Internet-Draft inter-as-te-link July 2022
Chen, et al. Expires 12 January 2023 [Page]
OSPF Working Group
Intended Status:
Standards Track
H. Chen
M. Toy
X. Liu
Volta Networks
L. Liu
Z. Li
China Mobile
Y. Yang

OSPF Extensions for Broadcast Inter-AS TE Link


This document presents extensions to the Open Shortest Path First (OSPF) for advertising broadcast inter-AS Traffic Engineering (TE) links.

Status of This Memo

This Internet-Draft is submitted in full conformance with the provisions of BCP 78 and BCP 79.

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This Internet-Draft will expire on 12 January 2023.

Table of Contents

1. Introduction

Connections among different Autonomous Systems (ASes) may be point-to-point (P2P) links and broadcast links. For a P2P inter-AS TE link, RFC 5392 defines a new Opaque LSA, the Inter-AS-TE-v2 LSA, for advertising the OSPFv2 link; and a new OSPFv3 LS type, Inter-AS-TE-v3 LSA, for advertising the OSPFv3 link.

Both the Inter-AS-TE-v2 LSA and Inter-AS-TE-v3 LSA contain one top level TLV:

2 -
Link TLV

The Link TLV describes a single link and includes a set of sub-TLVs.

The Link ID sub-TLV defined in RFC 3630 MUST NOT be used in the Link TLV of an Inter-AS-TE-v2 LSA, and the Neighbor ID sub-TLV defined in RFC 5329 MUST NOT be used in the Link TLV of an Inter-AS-TE-v3 LSA.

Instead, the remote ASBR is identified by the inclusion of Remote AS Number sub-TLV and IPv4/IPv6 Remote ASBR ID sub-TLV, which is defined in RFC 5392.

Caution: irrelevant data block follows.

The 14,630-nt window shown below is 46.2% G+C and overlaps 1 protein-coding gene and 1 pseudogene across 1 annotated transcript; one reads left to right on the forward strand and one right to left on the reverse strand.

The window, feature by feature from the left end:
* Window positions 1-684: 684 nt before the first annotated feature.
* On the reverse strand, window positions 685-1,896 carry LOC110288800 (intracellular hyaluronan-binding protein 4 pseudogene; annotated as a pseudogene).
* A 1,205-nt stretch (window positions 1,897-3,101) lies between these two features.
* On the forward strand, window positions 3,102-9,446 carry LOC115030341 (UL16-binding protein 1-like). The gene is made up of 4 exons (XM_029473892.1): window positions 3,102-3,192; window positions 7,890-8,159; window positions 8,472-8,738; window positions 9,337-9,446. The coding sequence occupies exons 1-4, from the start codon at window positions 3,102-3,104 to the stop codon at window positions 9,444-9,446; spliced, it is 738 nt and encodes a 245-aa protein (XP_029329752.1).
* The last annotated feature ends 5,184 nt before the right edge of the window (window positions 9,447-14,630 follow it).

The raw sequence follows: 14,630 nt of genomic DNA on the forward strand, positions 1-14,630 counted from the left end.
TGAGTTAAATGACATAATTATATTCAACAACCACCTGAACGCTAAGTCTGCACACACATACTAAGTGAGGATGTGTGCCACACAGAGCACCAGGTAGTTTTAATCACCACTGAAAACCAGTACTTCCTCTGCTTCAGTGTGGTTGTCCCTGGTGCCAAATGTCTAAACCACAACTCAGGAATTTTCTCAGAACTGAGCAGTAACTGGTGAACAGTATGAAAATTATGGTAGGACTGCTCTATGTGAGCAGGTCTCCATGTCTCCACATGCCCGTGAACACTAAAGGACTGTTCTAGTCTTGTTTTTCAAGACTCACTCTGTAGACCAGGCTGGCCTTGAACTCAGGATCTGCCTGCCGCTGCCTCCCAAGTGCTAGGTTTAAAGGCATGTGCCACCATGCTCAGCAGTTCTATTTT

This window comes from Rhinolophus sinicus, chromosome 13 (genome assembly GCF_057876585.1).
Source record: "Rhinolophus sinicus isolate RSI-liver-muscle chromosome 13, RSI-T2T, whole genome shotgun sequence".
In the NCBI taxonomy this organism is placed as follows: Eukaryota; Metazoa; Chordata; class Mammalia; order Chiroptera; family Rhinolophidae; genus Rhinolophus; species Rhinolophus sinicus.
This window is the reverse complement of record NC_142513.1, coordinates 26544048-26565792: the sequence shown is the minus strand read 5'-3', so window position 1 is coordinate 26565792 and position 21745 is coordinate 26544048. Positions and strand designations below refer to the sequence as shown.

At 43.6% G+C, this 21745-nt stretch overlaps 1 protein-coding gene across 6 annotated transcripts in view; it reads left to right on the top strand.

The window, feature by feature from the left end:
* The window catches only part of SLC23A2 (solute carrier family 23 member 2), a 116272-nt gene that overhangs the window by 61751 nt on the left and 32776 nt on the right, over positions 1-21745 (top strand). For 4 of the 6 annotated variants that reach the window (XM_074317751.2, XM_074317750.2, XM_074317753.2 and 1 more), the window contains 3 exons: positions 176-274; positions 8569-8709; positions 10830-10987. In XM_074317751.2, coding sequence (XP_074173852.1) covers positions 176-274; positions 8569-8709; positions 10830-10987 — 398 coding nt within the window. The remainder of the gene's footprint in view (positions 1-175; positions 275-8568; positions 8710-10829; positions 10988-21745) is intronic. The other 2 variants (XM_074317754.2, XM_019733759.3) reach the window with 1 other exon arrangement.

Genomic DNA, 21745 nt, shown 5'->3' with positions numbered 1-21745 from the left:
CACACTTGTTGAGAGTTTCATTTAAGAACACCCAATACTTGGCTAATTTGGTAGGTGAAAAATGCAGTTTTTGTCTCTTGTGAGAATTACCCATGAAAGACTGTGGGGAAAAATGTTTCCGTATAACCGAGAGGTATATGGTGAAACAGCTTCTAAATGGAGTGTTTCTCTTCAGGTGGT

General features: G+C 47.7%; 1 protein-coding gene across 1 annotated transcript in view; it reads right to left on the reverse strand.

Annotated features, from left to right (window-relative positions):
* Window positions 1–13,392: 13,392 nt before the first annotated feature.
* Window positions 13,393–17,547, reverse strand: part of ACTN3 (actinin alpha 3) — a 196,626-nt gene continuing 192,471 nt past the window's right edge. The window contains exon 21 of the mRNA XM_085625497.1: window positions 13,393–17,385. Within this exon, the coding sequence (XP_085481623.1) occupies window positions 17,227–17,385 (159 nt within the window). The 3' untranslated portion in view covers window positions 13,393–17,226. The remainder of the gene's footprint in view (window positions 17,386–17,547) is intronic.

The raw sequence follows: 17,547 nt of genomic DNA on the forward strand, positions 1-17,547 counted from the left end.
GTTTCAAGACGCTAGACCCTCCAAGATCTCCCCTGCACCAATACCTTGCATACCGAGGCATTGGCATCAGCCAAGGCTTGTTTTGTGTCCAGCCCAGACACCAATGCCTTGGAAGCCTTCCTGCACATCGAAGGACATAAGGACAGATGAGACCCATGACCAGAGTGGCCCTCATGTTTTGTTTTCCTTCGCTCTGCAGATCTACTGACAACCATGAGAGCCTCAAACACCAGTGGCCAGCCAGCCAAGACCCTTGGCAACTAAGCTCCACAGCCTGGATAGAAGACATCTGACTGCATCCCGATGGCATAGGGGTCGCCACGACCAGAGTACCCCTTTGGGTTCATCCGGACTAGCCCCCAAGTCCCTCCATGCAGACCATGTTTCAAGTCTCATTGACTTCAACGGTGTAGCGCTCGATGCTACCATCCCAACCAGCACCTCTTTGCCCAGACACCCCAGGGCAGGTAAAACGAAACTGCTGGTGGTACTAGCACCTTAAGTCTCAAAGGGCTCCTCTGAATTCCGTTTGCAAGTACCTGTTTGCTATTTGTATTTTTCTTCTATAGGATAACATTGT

For a P2P inter-AS link, the information about its remote ASBR for replacing its link ID may be configured. For a broadcast inter-AS link, its link ID is the interface IP address of the designated router (DR) of the link in OSPF. Since no OSPF runs over any broadcast inter-AS link, no DR or backup DR (BDR) is selected. It is hard to configure a replacement for DR and BDR.

This document presents extensions to OSPF for advertising broadcast inter-AS TE links through defining a new sub-TLV for a broadcast link without configuring any replacement for DR and BDR on the link.

2. Conventions Used in This Document

The key words "MUST", "MUST NOT", "REQUIRED", "SHALL", "SHALL NOT", "SHOULD", "SHOULD NOT", "RECOMMENDED", "MAY", and "OPTIONAL" in this document are to be interpreted as described in [RFC2119].

3. Information on Inter-AS TE Link

For a broadcast link connecting multiple ASBRs in a number of ASes, on each of the ASBRs X, the following information about the link may be obtained:

  1)  Link Type: Multi-access
  2)  Local IP address with mask length
  3)  Traffic engineering metric
  4)  Maximum bandwidth